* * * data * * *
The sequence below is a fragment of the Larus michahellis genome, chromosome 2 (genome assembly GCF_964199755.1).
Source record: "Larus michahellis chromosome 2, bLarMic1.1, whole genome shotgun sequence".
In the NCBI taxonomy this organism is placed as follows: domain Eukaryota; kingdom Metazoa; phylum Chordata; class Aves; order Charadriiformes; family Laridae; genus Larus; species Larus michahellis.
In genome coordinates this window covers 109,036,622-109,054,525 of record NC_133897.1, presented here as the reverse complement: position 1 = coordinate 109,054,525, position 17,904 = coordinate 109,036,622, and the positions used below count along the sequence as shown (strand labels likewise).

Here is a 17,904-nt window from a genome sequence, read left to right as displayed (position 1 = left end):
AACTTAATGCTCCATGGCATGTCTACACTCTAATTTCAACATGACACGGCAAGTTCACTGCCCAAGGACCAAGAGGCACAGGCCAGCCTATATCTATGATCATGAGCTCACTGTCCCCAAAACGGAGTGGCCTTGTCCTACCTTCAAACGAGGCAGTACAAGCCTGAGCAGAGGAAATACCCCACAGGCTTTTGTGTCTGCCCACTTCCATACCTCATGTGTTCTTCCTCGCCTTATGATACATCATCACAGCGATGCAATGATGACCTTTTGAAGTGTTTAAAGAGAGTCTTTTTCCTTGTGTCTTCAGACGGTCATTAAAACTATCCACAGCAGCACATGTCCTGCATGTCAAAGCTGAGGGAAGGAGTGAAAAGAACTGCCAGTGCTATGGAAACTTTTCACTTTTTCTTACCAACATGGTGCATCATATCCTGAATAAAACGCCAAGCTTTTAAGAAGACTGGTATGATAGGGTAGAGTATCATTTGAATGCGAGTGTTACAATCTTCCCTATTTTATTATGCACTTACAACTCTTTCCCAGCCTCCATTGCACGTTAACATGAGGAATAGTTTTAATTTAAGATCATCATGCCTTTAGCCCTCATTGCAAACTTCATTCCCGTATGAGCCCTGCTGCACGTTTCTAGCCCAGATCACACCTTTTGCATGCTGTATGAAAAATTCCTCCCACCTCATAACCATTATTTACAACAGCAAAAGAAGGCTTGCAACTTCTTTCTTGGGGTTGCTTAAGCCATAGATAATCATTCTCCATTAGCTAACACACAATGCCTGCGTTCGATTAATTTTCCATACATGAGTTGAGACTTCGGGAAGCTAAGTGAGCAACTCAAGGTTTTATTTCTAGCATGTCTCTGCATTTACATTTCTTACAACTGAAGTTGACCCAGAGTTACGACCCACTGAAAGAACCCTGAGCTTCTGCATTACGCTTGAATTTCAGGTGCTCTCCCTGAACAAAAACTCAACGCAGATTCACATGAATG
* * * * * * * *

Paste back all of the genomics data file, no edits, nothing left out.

The sequence below is a fragment of the Larus michahellis genome, chromosome 2 (genome assembly GCF_964199755.1).
Source record: "Larus michahellis chromosome 2, bLarMic1.1, whole genome shotgun sequence".
In the NCBI taxonomy this organism is placed as follows: domain Eukaryota; kingdom Metazoa; phylum Chordata; class Aves; order Charadriiformes; family Laridae; genus Larus; species Larus michahellis.
In genome coordinates this window covers 109,036,622-109,054,525 of record NC_133897.1, presented here as the reverse complement: position 1 = coordinate 109,054,525, position 17,904 = coordinate 109,036,622, and the positions used below count along the sequence as shown (strand labels likewise).

Here is a 17,904-nt window from a genome sequence, read left to right as displayed (position 1 = left end):
AACTTAATGCTCCATGGCATGTCTACACTCTAATTTCAACATGACACGGCAAGTTCACTGCCCAAGGACCAAGAGGCACAGGCCAGCCTATATCTATGATCATGAGCTCACTGTCCCCAAAACGGAGTGGCCTTGTCCTACCTTCAAACGAGGCAGTACAAGCCTGAGCAGAGGAAATACCCCACAGGCTTTTGTGTCTGCCCACTTCCATACCTCATGTGTTCTTCCTCGCCTTATGATACATCATCACAGCGATGCAATGATGACCTTTTGAAGTGTTTAAAGAGAGTCTTTTTCCTTGTGTCTTCAGACGGTCATTAAAACTATCCACAGCAGCACATGTCCTGCATGTCAAAGCTGAGGGAAGGAGTGAAAAGAACTGCCAGTGCTATGGAAACTTTTCACTTTTTCTTACCAACATGGTGCATCATATCCTGAATAAAACGCCAAGCTTTTAAGAAGACTGGTATGATAGGGTAGAGTATCATTTGAATGCGAGTGTTACAATCTTCCCTATTTTATTATGCACTTACAACTCTTTCCCAGCCTCCATTGCACGTTAACATGAGGAATAGTTTTAATTTAAGATCATCATGCCTTTAGCCCTCATTGCAAACTTCATTCCCGTATGAGCCCTGCTGCACGTTTCTAGCCCAGATCACACCTTTTGCATGCTGTATGAAAAATTCCTCCCACCTCATAACCATTATTTACAACAGCAAAAGAAGGCTTGCAACTTCTTTCTTGGGGTTGCTTAAGCCATAGATAATCATTCTCCATTAGCTAACACACAATGCCTGCGTTCGATTAATTTTCCATACATGAGTTGAGACTTCGGGAAGCTAAGTGAGCAACTCAAGGTTTTATTTCTAGCATGTCTCTGCATTTACATTTCTTACAACTGAAGTTGACCCAGAGTTACGACCCACTGAAAGAACCCTGAGCTTCTGCATTACGCTTGAATTTCAGGTGCTCTCCCTGAACAAAAACTCAACGCAGATTCACATGAATG